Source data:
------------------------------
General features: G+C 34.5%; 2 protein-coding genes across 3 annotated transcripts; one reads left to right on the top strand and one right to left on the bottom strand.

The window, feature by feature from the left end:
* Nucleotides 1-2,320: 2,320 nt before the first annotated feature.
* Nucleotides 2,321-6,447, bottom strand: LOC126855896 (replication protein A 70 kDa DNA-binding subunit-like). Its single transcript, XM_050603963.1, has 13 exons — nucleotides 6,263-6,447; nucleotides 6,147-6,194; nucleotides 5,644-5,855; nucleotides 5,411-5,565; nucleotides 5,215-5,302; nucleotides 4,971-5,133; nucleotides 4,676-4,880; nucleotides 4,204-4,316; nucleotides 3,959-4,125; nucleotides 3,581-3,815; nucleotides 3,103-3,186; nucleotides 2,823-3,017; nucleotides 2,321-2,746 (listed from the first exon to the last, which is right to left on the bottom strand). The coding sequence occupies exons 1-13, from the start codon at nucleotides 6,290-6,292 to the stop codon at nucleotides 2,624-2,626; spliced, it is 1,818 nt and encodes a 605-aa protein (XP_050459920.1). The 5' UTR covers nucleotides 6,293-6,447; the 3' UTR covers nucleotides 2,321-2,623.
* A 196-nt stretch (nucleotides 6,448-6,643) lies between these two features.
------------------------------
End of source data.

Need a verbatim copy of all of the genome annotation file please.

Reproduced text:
General features: G+C 34.5%; 2 protein-coding genes across 3 annotated transcripts; one reads left to right on the top strand and one right to left on the bottom strand.

The window, feature by feature from the left end:
* Nucleotides 1-2,320: 2,320 nt before the first annotated feature.
* Nucleotides 2,321-6,447, bottom strand: LOC126855896 (replication protein A 70 kDa DNA-binding subunit-like). Its single transcript, XM_050603963.1, has 13 exons — nucleotides 6,263-6,447; nucleotides 6,147-6,194; nucleotides 5,644-5,855; nucleotides 5,411-5,565; nucleotides 5,215-5,302; nucleotides 4,971-5,133; nucleotides 4,676-4,880; nucleotides 4,204-4,316; nucleotides 3,959-4,125; nucleotides 3,581-3,815; nucleotides 3,103-3,186; nucleotides 2,823-3,017; nucleotides 2,321-2,746 (listed from the first exon to the last, which is right to left on the bottom strand). The coding sequence occupies exons 1-13, from the start codon at nucleotides 6,290-6,292 to the stop codon at nucleotides 2,624-2,626; spliced, it is 1,818 nt and encodes a 605-aa protein (XP_050459920.1). The 5' UTR covers nucleotides 6,293-6,447; the 3' UTR covers nucleotides 2,321-2,623.
* A 196-nt stretch (nucleotides 6,448-6,643) lies between these two features.